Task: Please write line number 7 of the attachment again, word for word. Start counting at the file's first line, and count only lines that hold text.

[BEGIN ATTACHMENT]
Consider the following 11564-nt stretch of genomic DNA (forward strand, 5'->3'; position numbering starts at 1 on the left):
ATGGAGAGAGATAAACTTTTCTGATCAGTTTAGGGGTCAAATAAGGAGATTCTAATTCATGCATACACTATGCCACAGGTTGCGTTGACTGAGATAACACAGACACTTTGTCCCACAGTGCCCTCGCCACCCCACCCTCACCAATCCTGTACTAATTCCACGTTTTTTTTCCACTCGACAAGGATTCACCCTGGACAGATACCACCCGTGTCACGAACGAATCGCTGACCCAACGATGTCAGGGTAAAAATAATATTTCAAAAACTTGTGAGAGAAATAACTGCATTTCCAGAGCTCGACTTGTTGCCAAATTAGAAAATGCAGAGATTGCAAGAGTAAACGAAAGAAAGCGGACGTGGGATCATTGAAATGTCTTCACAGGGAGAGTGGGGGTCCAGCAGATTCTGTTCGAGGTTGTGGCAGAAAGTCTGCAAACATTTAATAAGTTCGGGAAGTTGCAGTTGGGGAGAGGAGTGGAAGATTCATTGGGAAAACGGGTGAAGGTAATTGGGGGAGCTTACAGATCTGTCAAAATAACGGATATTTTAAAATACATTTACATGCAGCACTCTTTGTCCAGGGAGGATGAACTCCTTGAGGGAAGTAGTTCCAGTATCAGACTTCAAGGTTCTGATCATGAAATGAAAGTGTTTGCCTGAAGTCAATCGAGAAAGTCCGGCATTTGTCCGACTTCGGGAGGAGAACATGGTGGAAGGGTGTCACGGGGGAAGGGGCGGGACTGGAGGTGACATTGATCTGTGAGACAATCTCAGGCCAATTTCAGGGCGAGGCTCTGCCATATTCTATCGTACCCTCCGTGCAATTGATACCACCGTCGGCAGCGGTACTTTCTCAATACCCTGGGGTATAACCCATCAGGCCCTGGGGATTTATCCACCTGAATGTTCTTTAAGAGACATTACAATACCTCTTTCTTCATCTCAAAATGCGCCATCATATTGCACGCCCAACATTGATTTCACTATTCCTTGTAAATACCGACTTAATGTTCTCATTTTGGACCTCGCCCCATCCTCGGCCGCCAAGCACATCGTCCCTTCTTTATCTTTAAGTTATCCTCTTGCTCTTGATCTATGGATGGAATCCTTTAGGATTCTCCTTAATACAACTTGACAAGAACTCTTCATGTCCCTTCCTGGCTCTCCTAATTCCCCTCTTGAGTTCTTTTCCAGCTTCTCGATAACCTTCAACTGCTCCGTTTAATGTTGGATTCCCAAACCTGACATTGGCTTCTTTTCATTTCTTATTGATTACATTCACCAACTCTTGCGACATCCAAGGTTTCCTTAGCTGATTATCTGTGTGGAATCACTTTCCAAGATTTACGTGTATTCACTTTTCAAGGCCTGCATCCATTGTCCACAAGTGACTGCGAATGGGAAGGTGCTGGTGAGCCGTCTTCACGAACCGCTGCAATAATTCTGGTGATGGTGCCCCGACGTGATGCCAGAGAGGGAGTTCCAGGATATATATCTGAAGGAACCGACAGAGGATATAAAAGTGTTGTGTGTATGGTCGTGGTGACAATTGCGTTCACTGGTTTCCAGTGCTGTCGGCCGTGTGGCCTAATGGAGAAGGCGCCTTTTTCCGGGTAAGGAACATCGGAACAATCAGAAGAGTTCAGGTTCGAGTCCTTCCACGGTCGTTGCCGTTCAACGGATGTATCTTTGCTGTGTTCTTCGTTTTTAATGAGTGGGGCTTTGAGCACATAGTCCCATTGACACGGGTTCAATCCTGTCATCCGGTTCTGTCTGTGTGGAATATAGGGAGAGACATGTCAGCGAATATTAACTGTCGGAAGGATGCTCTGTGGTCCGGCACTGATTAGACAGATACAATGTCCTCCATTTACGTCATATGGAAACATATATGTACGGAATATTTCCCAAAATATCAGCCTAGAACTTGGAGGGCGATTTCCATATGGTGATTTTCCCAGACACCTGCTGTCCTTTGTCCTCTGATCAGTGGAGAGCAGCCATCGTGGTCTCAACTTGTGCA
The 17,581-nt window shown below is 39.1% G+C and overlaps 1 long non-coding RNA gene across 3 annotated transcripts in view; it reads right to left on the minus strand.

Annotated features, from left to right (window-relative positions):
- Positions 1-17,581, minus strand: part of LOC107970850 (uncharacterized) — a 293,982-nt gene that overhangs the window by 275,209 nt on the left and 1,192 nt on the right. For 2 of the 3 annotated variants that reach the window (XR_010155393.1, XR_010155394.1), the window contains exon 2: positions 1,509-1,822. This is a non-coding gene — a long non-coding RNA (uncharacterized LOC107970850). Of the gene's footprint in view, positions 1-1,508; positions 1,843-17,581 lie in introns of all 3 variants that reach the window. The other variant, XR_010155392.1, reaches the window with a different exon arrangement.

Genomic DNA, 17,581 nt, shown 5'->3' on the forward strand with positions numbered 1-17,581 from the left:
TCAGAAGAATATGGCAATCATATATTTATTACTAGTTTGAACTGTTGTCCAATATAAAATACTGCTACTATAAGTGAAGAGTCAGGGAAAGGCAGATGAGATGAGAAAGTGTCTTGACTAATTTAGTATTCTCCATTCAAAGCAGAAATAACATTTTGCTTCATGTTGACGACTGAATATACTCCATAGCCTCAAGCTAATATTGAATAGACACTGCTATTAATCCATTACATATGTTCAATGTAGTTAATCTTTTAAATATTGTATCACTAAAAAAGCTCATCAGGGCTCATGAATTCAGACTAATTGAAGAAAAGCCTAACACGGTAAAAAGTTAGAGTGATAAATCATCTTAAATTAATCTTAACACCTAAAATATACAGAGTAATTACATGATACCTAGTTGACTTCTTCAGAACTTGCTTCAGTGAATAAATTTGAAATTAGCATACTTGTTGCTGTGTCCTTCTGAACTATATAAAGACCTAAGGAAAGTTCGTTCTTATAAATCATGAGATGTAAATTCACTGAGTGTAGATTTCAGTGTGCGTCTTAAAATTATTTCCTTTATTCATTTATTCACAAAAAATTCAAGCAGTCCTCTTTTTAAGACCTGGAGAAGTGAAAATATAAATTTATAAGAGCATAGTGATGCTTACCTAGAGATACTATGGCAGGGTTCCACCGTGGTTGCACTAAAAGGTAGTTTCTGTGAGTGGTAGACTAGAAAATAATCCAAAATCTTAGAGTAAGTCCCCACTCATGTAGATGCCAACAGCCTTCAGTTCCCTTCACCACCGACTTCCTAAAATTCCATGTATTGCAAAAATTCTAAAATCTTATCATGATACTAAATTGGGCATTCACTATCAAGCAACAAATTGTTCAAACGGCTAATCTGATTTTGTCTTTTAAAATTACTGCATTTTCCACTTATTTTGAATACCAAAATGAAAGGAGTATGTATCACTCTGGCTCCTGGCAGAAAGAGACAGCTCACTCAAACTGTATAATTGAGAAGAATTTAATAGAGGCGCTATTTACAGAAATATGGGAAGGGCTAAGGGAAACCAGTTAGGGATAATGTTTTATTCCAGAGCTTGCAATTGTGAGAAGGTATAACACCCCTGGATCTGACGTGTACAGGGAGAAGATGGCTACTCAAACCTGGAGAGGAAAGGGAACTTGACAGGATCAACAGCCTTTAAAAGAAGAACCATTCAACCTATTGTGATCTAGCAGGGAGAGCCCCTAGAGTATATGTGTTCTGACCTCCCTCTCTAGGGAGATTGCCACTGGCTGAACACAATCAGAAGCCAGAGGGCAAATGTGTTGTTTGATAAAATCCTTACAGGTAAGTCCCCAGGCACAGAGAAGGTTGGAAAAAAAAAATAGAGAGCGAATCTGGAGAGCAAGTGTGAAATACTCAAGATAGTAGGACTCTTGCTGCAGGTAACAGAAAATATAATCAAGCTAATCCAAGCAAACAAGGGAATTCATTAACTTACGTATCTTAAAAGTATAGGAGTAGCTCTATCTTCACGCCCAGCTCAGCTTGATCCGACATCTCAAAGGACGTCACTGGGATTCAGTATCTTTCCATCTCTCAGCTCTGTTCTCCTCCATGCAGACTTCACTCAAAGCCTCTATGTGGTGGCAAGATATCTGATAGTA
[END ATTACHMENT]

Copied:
TCAGAAGAATATGGCAATCATATATTTATTACTAGTTTGAACTGTTGTCCAATATAAAATACTGCTACTATAAGTGAAGAGTCAGGGAAAGGCAGATGAGATGAGAAAGTGTCTTGACTAATTTAGTATTCTCCATTCAAAGCAGAAATAACATTTTGCTTCATGTTGACGACTGAATATACTCCATAGCCTCAAGCTAATATTGAATAGACACTGCTATTAATCCATTACATATGTTCAATGTAGTTAATCTTTTAAATATTGTATCACTAAAAAAGCTCATCAGGGCTCATGAATTCAGACTAATTGAAGAAAAGCCTAACACGGTAAAAAGTTAGAGTGATAAATCATCTTAAATTAATCTTAACACCTAAAATATACAGAGTAATTACATGATACCTAGTTGACTTCTTCAGAACTTGCTTCAGTGAATAAATTTGAAATTAGCATACTTGTTGCTGTGTCCTTCTGAACTATATAAAGACCTAAGGAAAGTTCGTTCTTATAAATCATGAGATGTAAATTCACTGAGTGTAGATTTCAGTGTGCGTCTTAAAATTATTTCCTTTATTCATTTATTCACAAAAAATTCAAGCAGTCCTCTTTTTAAGACCTGGAGAAGTGAAAATATAAATTTATAAGAGCATAGTGATGCTTACCTAGAGATACTATGGCAGGGTTCCACCGTGGTTGCACTAAAAGGTAGTTTCTGTGAGTGGTAGACTAGAAAATAATCCAAAATCTTAGAGTAAGTCCCCACTCATGTAGATGCCAACAGCCTTCAGTTCCCTTCACCACCGACTTCCTAAAATTCCATGTATTGCAAAAATTCTAAAATCTTATCATGATACTAAATTGGGCATTCACTATCAAGCAACAAATTGTTCAAACGGCTAATCTGATTTTGTCTTTTAAAATTACTGCATTTTCCACTTATTTTGAATACCAAAATGAAAGGAGTATGTATCACTCTGGCTCCTGGCAGAAAGAGACAGCTCACTCAAACTGTATAATTGAGAAGAATTTAATAGAGGCGCTATTTACAGAAATATGGGAAGGGCTAAGGGAAACCAGTTAGGGATAATGTTTTATTCCAGAGCTTGCAATTGTGAGAAGGTATAACACCCCTGGATCTGACGTGTACAGGGAGAAGATGGCTACTCAAACCTGGAGAGGAAAGGGAACTTGACAGGATCAACAGCCTTTAAAAGAAGAACCATTCAACCTATTGTGATCTAGCAGGGAGAGCCCCTAGAGTATATGTGTTCTGACCTCCCTCTCTAGGGAGATTGCCACTGGCTGAACACAATCAGAAGCCAGAGGGCAAATGTGTTGTTTGATAAAATCCTTACAGGTAAGTCCCCAGGCACAGAGAAGGTTGGAAAAAAAAAATAGAGAGCGAATCTGGAGAGCAAGTGTGAAATACTCAAGATAGTAGGACTCTTGCTGCAGGTAACAGAAAATATAATCAAGCTAATCCAAGCAAACAAGGGAATTCATTAACTTACGTATCTTAAAAGTATAGGAGTAGCTCTATCTTCACGCCCAGCTCAGCTTGATCCGACATCTCAAAGGACGTCACTGGGATTCAGTATCTTTCCATCTCTCAGCTCTGTTCTCCTCCATGCAGACTTCACTCAAAGCCTCTATGTGGTGGCAAGATATCTGATAGTA